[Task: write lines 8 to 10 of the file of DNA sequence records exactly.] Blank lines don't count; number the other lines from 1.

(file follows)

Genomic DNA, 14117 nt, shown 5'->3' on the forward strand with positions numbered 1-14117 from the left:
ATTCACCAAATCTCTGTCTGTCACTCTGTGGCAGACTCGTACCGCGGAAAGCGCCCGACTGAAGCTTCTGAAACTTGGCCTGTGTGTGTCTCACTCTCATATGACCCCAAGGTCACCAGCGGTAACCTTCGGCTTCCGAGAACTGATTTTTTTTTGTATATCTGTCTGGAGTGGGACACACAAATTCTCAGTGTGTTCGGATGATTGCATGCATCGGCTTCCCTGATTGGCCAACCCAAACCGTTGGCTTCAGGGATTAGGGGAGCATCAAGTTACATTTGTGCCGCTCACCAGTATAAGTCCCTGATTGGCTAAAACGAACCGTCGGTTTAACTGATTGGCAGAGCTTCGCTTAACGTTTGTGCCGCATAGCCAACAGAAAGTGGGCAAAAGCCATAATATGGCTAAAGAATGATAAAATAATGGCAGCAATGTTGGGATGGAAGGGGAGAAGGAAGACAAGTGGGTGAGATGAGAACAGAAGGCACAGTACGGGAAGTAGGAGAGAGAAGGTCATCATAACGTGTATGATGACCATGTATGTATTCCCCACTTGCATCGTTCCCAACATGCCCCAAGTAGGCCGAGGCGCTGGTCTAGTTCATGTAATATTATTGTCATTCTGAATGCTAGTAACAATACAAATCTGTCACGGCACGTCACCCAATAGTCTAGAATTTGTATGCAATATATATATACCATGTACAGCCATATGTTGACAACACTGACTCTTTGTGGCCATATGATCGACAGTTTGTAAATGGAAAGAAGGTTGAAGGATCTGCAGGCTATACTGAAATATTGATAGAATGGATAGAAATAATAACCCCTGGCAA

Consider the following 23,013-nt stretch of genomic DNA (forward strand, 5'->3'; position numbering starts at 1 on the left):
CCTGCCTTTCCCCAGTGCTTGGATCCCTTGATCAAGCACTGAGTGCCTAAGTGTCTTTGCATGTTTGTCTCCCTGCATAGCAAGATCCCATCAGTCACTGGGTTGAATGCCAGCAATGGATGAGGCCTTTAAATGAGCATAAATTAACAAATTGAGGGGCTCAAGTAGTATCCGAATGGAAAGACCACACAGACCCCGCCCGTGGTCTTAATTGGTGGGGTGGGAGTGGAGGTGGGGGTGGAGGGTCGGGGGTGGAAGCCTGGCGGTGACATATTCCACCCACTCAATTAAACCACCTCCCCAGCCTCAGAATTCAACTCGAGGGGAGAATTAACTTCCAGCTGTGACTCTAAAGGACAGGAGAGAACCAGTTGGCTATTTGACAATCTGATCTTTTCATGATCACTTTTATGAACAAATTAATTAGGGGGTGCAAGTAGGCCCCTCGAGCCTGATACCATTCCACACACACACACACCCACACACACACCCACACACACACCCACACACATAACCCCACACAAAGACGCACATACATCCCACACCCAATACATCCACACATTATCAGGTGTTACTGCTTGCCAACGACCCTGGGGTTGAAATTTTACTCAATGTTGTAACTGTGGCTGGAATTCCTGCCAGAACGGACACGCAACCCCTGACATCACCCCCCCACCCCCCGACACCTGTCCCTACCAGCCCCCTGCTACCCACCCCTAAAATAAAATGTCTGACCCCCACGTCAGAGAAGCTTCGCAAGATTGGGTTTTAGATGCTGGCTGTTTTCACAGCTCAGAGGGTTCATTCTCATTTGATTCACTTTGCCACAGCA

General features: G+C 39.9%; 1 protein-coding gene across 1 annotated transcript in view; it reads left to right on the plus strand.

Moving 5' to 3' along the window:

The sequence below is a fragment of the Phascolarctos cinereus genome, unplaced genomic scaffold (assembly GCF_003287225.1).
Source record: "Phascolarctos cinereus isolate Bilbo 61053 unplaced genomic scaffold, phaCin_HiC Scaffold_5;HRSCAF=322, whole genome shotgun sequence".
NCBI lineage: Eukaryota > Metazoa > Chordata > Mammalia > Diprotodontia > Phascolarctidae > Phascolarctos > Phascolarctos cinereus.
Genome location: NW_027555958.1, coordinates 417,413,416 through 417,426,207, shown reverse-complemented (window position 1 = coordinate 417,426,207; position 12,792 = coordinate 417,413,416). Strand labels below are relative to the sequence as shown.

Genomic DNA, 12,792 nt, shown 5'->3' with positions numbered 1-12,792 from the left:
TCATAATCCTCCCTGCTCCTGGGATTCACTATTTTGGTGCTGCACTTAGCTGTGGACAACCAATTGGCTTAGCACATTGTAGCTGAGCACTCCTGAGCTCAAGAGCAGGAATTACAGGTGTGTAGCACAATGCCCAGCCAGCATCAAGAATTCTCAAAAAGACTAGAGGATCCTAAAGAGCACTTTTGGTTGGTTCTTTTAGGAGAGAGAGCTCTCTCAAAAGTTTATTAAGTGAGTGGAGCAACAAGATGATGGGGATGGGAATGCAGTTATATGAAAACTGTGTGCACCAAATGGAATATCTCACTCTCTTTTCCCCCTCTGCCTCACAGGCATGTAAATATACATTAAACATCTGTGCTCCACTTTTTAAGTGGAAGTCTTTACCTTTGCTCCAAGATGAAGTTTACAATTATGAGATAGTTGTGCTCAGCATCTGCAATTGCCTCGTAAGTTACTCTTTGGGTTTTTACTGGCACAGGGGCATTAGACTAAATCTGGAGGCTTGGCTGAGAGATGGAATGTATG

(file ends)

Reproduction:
Source record: "Phascolarctos cinereus isolate Bilbo 61053 unplaced genomic scaffold, phaCin_HiC Scaffold_5;HRSCAF=322, whole genome shotgun sequence".
NCBI lineage: Eukaryota > Metazoa > Chordata > Mammalia > Diprotodontia > Phascolarctidae > Phascolarctos > Phascolarctos cinereus.
Genome location: NW_027555958.1, coordinates 417,413,416 through 417,426,207, shown reverse-complemented (window position 1 = coordinate 417,426,207; position 12,792 = coordinate 417,413,416). Strand labels below are relative to the sequence as shown.